NFL, officials end lockout with eight-year deal

It’s game over for NFL replacements.

The regular officials are coming back.

The NFL and NFL Referees Assn. reached an agreement on an eight-year deal late Wednesday that immediately puts the regulars back on the field, beginning with the game Thursday night between Cleveland and Baltimore.

“Our officials will be back on the field starting tomorrow night,” NFL Commissioner Roger Goodell said in a statement released after midnight on the East Coast. “We appreciate the commitment of the NFLRA in working through the issues to reach this important agreement.”


The deal lifts a lockout that lasted almost four months and puts to rest the fiasco of inexperienced replacement officials, whose slipshod performances cast a shadow on the credibility of the nation’s most popular and successful sports league.

“The moment I heard, I dropped down on the floor and started doing pushups,” joked longtime referee Ed Hochuli, known for his bulging biceps.

“Subject to this being approved [by the full vote of union members], I’m excited to get back,” Hochuli said. “We all are. It’s good to enjoy your job, and we enjoy our job. It’s a lot of hard work and a lot of pressure, and it takes a lot of training to do it. We’re glad we’re going to get a chance to get back out and go to work.”

The low point for replacements came Monday night in Seattle, when the Green Bay Packers were denied a victory because of a blown call by an official on a game-deciding Hail Mary play. That ramped up the urgency to strike a deal as soon as possible.


Earlier Wednesday the NFL took action against two coaches for their treatment of replacement officials. New England Coach Bill Belichick was fined $50,000 for grabbing the arm of an official after a loss Sunday at Baltimore, and Kyle Shanahan, a Washington Redskins assistant and son of Coach Mike Shanahan, was fined $25,000 for “abuse of officials” after berating one in his team’s loss to Cincinnati.

The deal must still be ratified in person by the 121 members of the NFLRA, a vote that will be taken in Dallas when the officials convene Friday to pick up their equipment and their Sunday or Monday game assignments.

Assisting in the negotiations was George H. Cohen, director of the Federal Mediation and Conciliation Service, who worked extensively with the NFL and NFL Players Assn. during the lockout of players last year.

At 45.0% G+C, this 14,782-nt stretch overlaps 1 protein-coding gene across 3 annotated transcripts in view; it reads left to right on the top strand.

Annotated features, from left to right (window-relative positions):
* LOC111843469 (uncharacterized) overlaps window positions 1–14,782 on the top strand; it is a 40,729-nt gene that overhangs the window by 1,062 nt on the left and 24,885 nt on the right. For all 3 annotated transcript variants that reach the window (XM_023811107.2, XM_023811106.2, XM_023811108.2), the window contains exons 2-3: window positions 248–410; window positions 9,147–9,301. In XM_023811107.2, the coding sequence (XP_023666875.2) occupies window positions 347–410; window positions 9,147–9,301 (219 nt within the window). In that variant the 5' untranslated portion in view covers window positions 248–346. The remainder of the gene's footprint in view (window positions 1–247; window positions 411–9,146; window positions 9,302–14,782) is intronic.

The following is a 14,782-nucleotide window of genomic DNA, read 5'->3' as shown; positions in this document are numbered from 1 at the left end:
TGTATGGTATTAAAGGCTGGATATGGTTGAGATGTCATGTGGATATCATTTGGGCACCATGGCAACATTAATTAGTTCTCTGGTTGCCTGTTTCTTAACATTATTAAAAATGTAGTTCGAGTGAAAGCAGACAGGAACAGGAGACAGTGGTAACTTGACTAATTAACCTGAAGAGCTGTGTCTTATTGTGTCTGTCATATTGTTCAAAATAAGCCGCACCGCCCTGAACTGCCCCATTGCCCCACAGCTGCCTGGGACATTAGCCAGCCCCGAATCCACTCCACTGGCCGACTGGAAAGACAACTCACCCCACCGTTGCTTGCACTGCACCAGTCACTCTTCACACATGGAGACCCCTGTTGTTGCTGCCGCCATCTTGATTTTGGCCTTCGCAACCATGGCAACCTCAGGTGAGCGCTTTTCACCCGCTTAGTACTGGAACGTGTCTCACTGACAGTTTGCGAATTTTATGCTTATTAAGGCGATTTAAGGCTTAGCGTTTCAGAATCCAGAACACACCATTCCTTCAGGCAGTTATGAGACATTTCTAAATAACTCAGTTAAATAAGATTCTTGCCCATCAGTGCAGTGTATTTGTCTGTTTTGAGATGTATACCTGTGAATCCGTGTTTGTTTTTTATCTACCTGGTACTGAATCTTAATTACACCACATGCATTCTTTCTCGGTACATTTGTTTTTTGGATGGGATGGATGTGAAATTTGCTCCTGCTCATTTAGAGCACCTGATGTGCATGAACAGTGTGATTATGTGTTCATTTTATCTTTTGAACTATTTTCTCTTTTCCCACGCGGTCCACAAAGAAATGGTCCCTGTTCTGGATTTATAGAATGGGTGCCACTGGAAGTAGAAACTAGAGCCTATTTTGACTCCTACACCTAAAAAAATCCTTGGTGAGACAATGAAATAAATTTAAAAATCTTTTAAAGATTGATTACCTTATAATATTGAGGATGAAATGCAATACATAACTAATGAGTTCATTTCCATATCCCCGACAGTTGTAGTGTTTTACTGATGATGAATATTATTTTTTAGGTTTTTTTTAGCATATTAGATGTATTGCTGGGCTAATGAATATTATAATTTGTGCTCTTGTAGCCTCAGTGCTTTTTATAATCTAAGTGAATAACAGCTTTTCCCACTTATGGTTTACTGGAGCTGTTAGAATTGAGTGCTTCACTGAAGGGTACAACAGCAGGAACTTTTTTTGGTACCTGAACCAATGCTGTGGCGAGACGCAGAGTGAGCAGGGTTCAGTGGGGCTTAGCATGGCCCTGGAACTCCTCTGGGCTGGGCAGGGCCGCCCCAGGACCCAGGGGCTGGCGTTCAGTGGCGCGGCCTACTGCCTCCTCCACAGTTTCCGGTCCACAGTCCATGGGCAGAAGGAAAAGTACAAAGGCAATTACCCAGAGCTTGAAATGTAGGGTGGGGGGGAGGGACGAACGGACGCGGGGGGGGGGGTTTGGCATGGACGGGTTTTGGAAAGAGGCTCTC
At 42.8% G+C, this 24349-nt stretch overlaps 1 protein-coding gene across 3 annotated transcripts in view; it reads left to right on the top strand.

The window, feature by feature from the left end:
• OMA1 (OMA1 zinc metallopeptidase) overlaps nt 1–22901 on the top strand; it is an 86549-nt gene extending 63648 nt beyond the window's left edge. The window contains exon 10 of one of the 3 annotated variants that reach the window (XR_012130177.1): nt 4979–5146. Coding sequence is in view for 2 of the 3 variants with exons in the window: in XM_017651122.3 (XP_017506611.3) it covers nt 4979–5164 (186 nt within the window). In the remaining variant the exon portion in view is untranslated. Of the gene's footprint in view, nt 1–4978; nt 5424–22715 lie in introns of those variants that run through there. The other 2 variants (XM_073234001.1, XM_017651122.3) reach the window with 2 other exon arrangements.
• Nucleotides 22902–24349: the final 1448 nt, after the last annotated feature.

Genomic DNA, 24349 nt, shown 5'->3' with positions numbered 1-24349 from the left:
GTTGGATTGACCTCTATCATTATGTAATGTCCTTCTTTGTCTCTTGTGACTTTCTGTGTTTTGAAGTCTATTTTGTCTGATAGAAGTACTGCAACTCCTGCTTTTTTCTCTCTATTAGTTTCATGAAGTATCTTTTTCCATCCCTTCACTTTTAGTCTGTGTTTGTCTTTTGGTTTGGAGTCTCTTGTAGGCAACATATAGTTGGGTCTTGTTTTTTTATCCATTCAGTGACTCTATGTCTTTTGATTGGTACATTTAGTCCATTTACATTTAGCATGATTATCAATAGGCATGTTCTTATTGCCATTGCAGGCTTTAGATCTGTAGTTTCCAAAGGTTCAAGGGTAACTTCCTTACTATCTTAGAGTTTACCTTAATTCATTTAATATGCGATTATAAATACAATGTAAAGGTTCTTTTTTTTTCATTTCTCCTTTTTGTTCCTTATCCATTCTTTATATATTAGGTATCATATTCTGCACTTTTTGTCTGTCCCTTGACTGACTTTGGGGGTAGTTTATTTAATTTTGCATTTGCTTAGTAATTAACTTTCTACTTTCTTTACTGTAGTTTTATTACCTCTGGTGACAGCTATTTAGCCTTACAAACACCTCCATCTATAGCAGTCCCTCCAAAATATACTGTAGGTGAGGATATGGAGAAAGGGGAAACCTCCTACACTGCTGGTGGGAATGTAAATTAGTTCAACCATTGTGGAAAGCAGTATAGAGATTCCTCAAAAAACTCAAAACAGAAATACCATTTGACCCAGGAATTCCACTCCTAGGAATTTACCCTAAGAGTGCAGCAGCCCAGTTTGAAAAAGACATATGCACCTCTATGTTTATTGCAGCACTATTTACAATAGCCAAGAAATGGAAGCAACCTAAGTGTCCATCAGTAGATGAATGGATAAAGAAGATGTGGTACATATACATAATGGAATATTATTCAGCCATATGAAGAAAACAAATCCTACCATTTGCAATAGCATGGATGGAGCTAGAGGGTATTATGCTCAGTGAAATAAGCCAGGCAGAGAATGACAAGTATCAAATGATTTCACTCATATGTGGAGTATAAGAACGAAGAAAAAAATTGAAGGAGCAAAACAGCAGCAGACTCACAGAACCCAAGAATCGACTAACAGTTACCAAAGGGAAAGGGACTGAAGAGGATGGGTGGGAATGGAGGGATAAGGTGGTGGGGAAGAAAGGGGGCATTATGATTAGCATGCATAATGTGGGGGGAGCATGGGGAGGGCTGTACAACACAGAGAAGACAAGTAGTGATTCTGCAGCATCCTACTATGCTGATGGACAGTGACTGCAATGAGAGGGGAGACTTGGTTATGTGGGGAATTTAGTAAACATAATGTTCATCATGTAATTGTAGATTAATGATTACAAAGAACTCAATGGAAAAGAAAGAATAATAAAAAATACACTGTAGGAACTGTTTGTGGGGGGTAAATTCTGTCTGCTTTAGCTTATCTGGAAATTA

To the officials, the most important part of the negotiations was that the defined-benefit pension plan would be maintained. The deal keeps it in place for five years before freezing it and rolling pensions over to a 401(k) type plan.

The freezing of the defined-benefit plan after five years might not be a popular concession with all officials because 96 of them would not reach the 20-year mark at the end of that five-year period. The pension plan caps at 20 years, and therefore 80% of the officials would not realize that pension goal.

“That will make for an interesting vote,” longtime referee Tony Corrente said. “Those young guys, those were the guys we were fighting for. So if that’s the case, a lot of people wonder why we did this in the first place if we made that concession.”

Hochuli said the regular officials have worked hard to stay in shape mentally and physically in order to return immediately.

“We haven’t worked preseason games, and obviously you miss the ability to practice before the regular season starts,” he said. “But aside from that we have worked very hard as a group to be ready for when this happens and we get back on the field. We’ve done 18 rules tests — we’re talking tests that take five or more hours to answer — we’ve watched hours of video each week, we’ve had our conference calls each week, and a lot of email exchanged on things we saw in the videos.”


Asked if the regular officials will be under even greater scrutiny upon their return, Hochuli said he expects that.

“I think the honeymoon will probably last for the first quarter,” he said. “Then it will be back to business as usual.”

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